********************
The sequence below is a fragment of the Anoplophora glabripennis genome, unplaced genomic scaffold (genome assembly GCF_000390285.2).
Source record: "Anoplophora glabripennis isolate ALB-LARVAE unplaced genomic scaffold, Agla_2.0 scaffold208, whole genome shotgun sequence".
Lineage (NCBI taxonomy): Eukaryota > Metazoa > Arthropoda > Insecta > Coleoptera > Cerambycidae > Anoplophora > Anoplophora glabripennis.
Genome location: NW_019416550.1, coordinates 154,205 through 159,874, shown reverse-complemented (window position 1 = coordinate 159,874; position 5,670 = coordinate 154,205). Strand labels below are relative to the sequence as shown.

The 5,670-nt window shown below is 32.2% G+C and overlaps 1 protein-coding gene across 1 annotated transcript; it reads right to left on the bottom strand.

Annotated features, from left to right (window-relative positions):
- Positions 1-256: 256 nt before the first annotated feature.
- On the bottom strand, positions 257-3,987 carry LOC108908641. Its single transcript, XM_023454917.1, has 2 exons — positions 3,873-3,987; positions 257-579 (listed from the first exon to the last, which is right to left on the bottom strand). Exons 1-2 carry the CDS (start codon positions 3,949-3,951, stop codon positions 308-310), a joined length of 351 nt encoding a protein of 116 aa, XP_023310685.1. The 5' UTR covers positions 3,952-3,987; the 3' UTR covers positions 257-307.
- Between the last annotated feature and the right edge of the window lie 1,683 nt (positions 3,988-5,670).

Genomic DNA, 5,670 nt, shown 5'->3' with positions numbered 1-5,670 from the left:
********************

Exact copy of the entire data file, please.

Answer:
The sequence below is a fragment of the Anoplophora glabripennis genome, unplaced genomic scaffold (genome assembly GCF_000390285.2).
Source record: "Anoplophora glabripennis isolate ALB-LARVAE unplaced genomic scaffold, Agla_2.0 scaffold208, whole genome shotgun sequence".
Lineage (NCBI taxonomy): Eukaryota > Metazoa > Arthropoda > Insecta > Coleoptera > Cerambycidae > Anoplophora > Anoplophora glabripennis.
Genome location: NW_019416550.1, coordinates 154,205 through 159,874, shown reverse-complemented (window position 1 = coordinate 159,874; position 5,670 = coordinate 154,205). Strand labels below are relative to the sequence as shown.

The 5,670-nt window shown below is 32.2% G+C and overlaps 1 protein-coding gene across 1 annotated transcript; it reads right to left on the bottom strand.

Annotated features, from left to right (window-relative positions):
- Positions 1-256: 256 nt before the first annotated feature.
- On the bottom strand, positions 257-3,987 carry LOC108908641. Its single transcript, XM_023454917.1, has 2 exons — positions 3,873-3,987; positions 257-579 (listed from the first exon to the last, which is right to left on the bottom strand). Exons 1-2 carry the CDS (start codon positions 3,949-3,951, stop codon positions 308-310), a joined length of 351 nt encoding a protein of 116 aa, XP_023310685.1. The 5' UTR covers positions 3,952-3,987; the 3' UTR covers positions 257-307.
- Between the last annotated feature and the right edge of the window lie 1,683 nt (positions 3,988-5,670).

Genomic DNA, 5,670 nt, shown 5'->3' with positions numbered 1-5,670 from the left: